US. Accuses Ethiopia Of Blocking Aid To Tigray

The United States Agency for International Development (USAID) has accused Ethiopian Prime Minister Abiy Ahmed’s government of blocking aid to the Tigray region in northern Ethiopia. This region has been the primary site of fighting between the Tigray Peoples’ Liberation Front (TPLF) and the Ethiopian National Defense Forces since November of last year according to the BBC. The conflict allegedly began when the TPLF attacked Ethiopian military bases, which prompted a military offensive by the National Defense Forces in response. According to the USAID, as of 28 June 2021, the Ethiopian National Defense Forces called for a ceasefire and withdrew its troops from the Tigray Region, which was treated as a “de facto blockade of the region,” prompting an obstruction to the delivery of food aid as well as humanitarian services like banking, telecommunications, and electricity.

A UN spokesperson told the BBC that at least 100 food aid convoys are needed in Tigray each day in order to avoid furthering the famine. However, only 320 convoys had made it to the region since June.  USAID administrator Samantha Power told the Associated Press that the Ethiopian government is intentionally obstructing humanitarian aid delivery after the government accused aid workers of assisting TPLF fighters. A spokesperson for Abiy Ahmed told the BBC that there has been no intentional obstruction of aid delivery, but that security issues have hindered aid workers from reaching their destinations. In a letter to UN Secretary-General Antonio Guterres, TPLF Chairperson Debretson Gebremichael stated, “The aim [of the Ethiopian government] is to exterminate Tigrayans by starving them to death,” as reported by the Washington Post. However, the Ethiopian government is pointing fingers back at the TPLF, claiming that the rebels are looting the aid convoys and withholding aid materials from other Tigrayans.

Sadly, this conflict throws the lives of innocent civilians in the middle of a violent struggle for political power. Given the scale of the conflict, the UN estimates that 1.8 million people are on the brink of emergency levels of hunger. Threats of starvation and continuing violence have caused the internal displacement of nearly 1.7 million people thus far. With the TPLF expanding into the Afar and Amhara regions, both of these figures are expected to rise, thereby threatening the lives of even more innocent Ethiopians. USAID has made commendable strides throughout the conflict by providing nearly $105 million in humanitarian assistance to Tigray and by calling on the Ethiopian government to improve efforts of delivering aid to affected regions; the agency has also encouraged the TPLF to withdraw from Afar and Amhara in order to avoid exporting the humanitarian crises elsewhere. Additionally, the UN has erred on the side of diplomacy rather than intervention as the Security Council voted to not involve foreign powers in Ethiopian affairs, which is historically seen to be a beneficial strategy given Eritrea’s involvement in the TPLF’s original rise to power.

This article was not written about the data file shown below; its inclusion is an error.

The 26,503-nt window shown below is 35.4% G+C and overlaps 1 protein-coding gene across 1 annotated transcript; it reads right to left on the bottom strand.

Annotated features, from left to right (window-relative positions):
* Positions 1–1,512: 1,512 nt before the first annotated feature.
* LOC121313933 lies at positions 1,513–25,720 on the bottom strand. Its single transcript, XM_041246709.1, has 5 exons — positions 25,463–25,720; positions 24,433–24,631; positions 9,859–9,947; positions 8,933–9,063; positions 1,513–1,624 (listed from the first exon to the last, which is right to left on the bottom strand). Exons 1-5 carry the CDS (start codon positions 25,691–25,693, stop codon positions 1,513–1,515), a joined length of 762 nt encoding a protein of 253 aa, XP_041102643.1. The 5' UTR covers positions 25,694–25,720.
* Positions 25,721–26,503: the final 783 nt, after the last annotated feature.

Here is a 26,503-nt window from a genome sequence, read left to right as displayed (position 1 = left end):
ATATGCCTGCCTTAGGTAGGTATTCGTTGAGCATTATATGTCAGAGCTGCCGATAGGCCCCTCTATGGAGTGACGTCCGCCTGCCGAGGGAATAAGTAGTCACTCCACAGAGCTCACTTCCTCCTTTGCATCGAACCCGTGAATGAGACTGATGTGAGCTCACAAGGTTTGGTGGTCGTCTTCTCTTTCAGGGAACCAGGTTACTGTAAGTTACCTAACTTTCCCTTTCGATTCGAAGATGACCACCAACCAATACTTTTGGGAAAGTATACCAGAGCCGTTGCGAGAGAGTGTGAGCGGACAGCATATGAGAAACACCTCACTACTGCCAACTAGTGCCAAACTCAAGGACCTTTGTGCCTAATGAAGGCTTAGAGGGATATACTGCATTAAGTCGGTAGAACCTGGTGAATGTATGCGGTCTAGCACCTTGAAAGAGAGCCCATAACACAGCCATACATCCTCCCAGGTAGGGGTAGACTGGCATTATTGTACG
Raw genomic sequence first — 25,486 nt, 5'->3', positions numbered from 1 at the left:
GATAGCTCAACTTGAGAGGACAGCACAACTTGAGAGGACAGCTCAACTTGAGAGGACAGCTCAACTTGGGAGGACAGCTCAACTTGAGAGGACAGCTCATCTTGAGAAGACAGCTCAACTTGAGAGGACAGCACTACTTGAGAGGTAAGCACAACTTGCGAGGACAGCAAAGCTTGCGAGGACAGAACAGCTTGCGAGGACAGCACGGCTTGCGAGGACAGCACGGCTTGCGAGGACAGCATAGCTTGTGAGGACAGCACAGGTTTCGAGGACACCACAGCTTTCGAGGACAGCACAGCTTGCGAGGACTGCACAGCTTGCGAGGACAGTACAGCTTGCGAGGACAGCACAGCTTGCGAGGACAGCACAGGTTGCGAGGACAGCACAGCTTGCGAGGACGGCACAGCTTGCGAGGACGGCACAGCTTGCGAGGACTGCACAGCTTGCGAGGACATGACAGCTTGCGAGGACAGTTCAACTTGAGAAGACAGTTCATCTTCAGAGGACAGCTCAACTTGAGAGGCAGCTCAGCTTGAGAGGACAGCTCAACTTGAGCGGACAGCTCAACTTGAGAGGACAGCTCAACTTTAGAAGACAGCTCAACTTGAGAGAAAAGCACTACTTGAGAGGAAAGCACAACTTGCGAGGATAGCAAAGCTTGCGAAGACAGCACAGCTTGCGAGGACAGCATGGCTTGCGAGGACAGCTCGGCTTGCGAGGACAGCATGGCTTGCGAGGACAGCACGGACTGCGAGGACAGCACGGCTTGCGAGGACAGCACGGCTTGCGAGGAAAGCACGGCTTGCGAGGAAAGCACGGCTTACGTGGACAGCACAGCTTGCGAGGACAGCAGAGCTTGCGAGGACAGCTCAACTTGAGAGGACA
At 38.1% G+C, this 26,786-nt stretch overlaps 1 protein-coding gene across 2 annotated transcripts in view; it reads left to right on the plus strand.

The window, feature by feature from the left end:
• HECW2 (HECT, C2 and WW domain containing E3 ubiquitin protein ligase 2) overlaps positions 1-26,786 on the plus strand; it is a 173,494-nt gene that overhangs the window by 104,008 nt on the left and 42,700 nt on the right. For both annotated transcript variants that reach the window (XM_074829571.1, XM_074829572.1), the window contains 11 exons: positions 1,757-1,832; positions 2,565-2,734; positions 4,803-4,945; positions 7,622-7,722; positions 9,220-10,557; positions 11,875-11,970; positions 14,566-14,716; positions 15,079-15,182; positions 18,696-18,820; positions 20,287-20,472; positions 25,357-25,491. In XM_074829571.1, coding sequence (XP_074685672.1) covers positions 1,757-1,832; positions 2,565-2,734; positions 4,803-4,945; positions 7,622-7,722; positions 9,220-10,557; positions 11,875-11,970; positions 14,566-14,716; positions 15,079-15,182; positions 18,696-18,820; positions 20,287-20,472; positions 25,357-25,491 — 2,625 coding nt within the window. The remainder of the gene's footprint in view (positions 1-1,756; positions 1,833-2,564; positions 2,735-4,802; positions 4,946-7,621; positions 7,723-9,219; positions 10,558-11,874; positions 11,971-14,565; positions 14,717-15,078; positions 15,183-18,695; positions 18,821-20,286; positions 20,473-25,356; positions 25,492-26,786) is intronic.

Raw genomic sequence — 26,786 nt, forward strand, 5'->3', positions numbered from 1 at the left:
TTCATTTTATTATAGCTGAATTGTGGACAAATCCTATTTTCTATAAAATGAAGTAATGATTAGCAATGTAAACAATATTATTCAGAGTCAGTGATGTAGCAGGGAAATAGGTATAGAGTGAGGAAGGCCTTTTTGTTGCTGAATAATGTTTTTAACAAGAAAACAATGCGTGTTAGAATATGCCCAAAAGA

The TPLF was the dominant ruling party in Ethiopia for 27 years until anti-government protests prompted the appointment of Abiy Ahmed to the position of prime minister in 2018. Ahmed won the Nobel Peace Prize in 2019 for his peace deal with Eritrea, whose military had originally played a strong hand in the strengthening of the TPLF’s forces in the 1980s. The current conflict was catalyzed as a reaction to the country’s postponement of national elections in September of 2020. Following this, the TPLF held their own regional elections in defiance of the Federal Government’s postponement, which resulted in a TPLF victory. However, the Ethiopian government claimed that the election results were unconstitutional, which provoked attacks by the TPLF on state property, including military bases. While the government engaged in small-scale retaliatory attacks, it was not until the TPLF’s alleged attacks on the military bases in November that prompted the national military response. You can read more about the background on the conflict at the Organization for World Peace’s Crisis Index page, linked here.

Despite the unilateral ceasefire that Ahmed declared earlier this year, the Ethiopian government also declared the TPLF to be a terrorist organization after fighting continued to worsen according to the Ethiopian Embassy in the UK. Many are worried that this means the TPLF is unlikely to engage in talks with the Ethiopian government. In order to protect the lives of vulnerable Ethiopians, future peace will require the TPLF to agree to peace talks with Ahmed’s government with an impartial mediator to guide the discussions. The primary goal must be to first improve the security situation in the Tigray, Amhara, and Afar regions in order for aid to be delivered to those facing immediate famine. A secondary yet still sizeable goal should be to acknowledge the influence that TPLF still holds within Ethiopia and to negotiate a possible role for the group within the government to avoid future violent power struggles of this magnitude.

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